Edward H Bohlin La Fiesta Parade Chaps from the historic Tecolote Ranch in Santa Barbara, California

Currency:USD Category:Antiques Start Price:3,000.00 USD Estimated At:6,000.00 - 9,000.00 USD
Edward H Bohlin La Fiesta Parade Chaps from the historic Tecolote Ranch in Santa Barbara, California
Fabulous 38” long, filigreed, floral pattern, early Bohlin three-tone parade chaps constructed of the highest quality brown calfskin trimmed with cowhide-carved and filigreed -- giving the appearance of rare old Spanish lace. The corners feature a sunburst design and adorned with 8 elegant-domed daisy pattern No 352 conchas. Described in Bohlin’s catalog as an outstanding example of Edward H Bohlin’s creative ability -- the most ornate chaps designed to date. The engraved buckle measures 2” x 2 1/4” and has gold flowers on each corner. Fine overall condition, c 1930

Tecolote Ranch – a History of Tecolote Canyon (OWL Canyon)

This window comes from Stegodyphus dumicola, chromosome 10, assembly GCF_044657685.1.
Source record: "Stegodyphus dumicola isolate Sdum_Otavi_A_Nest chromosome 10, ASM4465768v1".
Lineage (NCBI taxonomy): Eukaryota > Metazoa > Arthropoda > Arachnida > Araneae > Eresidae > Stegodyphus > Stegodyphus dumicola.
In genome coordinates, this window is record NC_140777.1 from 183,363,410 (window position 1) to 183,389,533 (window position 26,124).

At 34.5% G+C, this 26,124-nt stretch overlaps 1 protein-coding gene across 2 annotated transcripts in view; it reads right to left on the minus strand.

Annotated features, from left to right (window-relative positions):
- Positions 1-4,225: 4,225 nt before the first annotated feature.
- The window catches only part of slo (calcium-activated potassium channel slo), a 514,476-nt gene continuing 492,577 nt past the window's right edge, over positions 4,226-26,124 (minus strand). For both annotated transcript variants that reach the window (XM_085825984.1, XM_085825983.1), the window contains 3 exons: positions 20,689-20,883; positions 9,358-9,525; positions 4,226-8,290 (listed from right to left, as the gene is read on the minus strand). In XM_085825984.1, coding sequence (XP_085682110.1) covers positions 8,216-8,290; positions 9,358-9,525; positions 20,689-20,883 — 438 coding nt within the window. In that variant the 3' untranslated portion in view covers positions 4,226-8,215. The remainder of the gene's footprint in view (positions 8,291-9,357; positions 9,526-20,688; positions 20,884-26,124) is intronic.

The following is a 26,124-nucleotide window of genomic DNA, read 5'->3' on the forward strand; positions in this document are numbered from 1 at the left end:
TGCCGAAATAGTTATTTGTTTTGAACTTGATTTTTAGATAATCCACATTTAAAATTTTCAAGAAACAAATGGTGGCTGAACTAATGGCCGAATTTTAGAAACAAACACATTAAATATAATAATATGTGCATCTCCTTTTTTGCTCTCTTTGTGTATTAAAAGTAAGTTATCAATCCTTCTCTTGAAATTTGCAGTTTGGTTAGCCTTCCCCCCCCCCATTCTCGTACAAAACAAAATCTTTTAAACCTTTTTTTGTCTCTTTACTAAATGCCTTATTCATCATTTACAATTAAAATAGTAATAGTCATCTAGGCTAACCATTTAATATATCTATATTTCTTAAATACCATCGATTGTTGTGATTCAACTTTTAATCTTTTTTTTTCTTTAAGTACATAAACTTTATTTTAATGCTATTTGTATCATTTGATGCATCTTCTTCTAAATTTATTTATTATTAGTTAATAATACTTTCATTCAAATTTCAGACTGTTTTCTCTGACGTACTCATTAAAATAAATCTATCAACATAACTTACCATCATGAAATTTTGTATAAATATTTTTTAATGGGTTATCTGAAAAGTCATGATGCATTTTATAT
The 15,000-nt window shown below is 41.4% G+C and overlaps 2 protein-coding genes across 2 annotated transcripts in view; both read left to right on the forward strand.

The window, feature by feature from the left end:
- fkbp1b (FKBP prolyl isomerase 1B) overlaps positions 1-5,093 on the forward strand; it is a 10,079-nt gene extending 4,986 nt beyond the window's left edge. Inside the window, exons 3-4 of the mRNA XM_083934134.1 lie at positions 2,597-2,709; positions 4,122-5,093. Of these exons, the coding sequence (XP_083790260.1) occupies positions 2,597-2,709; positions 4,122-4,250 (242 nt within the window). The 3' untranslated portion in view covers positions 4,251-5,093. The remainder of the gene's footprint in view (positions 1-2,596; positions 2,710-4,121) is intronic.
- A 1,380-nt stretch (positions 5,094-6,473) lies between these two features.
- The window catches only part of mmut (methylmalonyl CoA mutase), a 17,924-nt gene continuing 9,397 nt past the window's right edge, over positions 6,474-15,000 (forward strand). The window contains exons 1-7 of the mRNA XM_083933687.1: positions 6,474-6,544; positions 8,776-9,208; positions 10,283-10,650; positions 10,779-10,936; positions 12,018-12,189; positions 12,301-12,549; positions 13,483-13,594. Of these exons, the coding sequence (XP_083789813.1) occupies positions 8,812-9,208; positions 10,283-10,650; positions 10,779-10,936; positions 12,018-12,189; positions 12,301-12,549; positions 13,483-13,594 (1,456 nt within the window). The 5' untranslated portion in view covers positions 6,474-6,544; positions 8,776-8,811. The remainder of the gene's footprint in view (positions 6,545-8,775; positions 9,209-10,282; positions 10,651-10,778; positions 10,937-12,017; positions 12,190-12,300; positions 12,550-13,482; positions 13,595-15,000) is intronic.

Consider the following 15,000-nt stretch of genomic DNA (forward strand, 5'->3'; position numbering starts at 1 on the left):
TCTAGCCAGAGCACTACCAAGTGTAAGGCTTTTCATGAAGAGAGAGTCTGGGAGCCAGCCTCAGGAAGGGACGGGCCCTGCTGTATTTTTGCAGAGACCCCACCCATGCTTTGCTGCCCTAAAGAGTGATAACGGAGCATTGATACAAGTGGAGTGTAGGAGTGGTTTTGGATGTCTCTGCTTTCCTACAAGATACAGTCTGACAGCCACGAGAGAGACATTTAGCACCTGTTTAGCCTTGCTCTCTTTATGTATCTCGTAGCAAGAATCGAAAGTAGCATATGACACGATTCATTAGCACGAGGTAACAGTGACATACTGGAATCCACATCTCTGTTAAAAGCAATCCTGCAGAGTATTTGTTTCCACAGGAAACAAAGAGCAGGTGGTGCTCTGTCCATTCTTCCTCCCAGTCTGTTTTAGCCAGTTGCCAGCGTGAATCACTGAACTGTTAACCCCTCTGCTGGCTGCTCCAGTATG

Tecolote Ranch’s history begins with archeological excavations of the Santa Barbara coast, with Indians whose settlements were developed with the highest type of hut building found along the coast, at the mouth of Tecolote Creek. Fast forward to 1500s, with the first recorded sightings in the area by early Spanish explorers sailing up the coast of California. Deemed one of the most beautiful wooded properties in California, Tecolote Canyon developed into large-scale cattle-ranch operations, then lemon groves. By 1926 Silsby Morse Spalding, past mayor of Beverly Hills, California purchased the land and lived in the old Tecolote Ranch house with solar heating panels on the roof, while building a Spanish style mansion. Keeping true to its Spanish roots, he built lovely gardens, courtyards and immersed himself with the finest collection of western tack in America: silver saddles encased in glass housings with their silver bits, paintings in grand frames, massive doors with iron locks and studs and magnificent chaps and other tack adorning the walls. High Noon is proud to present a few pieces from this glorious ranch of yesteryear. Other pieces, namely silver saddles, can now be found in the Carriage Museum in Santa Barbara.